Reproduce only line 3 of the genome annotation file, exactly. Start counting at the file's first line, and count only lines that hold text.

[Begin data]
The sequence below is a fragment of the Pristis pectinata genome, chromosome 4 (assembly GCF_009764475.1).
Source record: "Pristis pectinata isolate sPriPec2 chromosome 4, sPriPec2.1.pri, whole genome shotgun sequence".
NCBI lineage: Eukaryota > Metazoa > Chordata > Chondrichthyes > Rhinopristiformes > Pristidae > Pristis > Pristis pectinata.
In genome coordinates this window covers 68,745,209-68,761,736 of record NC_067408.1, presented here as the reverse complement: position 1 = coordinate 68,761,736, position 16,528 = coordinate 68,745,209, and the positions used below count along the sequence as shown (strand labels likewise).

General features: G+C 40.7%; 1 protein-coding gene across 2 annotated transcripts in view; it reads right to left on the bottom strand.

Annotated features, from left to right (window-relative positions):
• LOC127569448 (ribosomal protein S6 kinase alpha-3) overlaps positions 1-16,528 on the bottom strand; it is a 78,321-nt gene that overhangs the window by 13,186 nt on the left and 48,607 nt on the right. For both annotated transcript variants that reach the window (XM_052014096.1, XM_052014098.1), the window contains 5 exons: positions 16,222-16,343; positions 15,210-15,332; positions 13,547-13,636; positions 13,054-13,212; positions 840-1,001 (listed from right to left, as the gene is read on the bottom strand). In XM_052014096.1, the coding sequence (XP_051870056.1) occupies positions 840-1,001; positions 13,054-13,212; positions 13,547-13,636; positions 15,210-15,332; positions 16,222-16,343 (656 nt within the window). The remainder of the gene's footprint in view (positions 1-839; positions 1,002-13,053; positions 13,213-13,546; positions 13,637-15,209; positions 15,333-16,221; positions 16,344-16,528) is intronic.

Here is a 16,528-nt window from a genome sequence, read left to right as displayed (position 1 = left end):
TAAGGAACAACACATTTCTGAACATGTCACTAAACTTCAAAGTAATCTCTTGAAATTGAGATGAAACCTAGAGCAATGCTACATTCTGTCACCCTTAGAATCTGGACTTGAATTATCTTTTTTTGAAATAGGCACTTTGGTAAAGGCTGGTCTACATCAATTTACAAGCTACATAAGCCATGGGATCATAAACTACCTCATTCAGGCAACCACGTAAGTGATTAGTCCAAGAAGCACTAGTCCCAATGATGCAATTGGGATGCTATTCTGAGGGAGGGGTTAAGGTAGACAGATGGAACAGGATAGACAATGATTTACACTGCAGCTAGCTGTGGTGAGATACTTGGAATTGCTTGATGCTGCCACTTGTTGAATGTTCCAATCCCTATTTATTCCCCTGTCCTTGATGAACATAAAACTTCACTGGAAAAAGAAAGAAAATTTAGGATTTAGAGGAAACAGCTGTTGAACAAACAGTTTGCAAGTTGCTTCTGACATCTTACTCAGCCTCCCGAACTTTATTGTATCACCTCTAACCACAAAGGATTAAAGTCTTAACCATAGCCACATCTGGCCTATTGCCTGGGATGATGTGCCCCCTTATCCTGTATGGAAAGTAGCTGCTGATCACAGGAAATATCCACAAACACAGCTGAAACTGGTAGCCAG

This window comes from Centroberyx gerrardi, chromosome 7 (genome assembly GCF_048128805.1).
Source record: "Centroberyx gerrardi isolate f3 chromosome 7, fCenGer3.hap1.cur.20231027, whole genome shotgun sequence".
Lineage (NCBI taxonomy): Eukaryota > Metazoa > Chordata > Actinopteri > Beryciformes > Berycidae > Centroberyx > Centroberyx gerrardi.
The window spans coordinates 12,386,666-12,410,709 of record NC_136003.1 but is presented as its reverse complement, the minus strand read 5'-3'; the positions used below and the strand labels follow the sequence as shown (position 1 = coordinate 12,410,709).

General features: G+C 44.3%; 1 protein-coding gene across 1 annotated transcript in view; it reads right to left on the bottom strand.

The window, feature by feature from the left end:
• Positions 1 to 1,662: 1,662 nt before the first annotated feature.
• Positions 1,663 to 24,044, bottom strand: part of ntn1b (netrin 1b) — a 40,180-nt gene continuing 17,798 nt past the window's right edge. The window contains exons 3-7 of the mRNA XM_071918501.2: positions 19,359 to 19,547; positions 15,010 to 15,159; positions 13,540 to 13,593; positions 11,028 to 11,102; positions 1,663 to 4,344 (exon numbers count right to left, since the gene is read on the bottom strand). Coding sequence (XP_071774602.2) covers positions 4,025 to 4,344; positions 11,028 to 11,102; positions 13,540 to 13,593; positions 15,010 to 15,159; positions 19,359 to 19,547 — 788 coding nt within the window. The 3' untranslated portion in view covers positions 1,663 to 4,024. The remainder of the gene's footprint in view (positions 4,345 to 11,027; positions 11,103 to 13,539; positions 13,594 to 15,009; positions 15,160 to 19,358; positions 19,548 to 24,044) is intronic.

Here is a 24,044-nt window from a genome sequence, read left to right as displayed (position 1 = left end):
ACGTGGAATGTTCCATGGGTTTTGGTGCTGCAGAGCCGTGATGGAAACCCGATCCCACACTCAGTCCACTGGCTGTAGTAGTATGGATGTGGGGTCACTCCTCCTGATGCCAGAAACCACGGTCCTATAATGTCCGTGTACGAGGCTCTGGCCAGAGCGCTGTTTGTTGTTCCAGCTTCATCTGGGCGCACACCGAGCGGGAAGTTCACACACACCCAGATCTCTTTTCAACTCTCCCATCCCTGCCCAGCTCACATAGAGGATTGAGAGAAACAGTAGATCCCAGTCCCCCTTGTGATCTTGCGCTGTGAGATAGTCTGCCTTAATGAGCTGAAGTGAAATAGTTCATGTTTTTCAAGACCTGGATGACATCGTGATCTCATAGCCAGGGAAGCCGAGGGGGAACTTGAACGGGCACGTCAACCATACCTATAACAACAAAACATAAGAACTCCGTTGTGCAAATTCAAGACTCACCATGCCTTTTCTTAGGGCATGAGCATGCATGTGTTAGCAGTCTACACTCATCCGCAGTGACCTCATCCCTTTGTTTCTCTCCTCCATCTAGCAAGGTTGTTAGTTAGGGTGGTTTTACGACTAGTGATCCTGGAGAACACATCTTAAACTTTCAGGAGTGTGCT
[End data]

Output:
NCBI lineage: Eukaryota > Metazoa > Chordata > Chondrichthyes > Rhinopristiformes > Pristidae > Pristis > Pristis pectinata.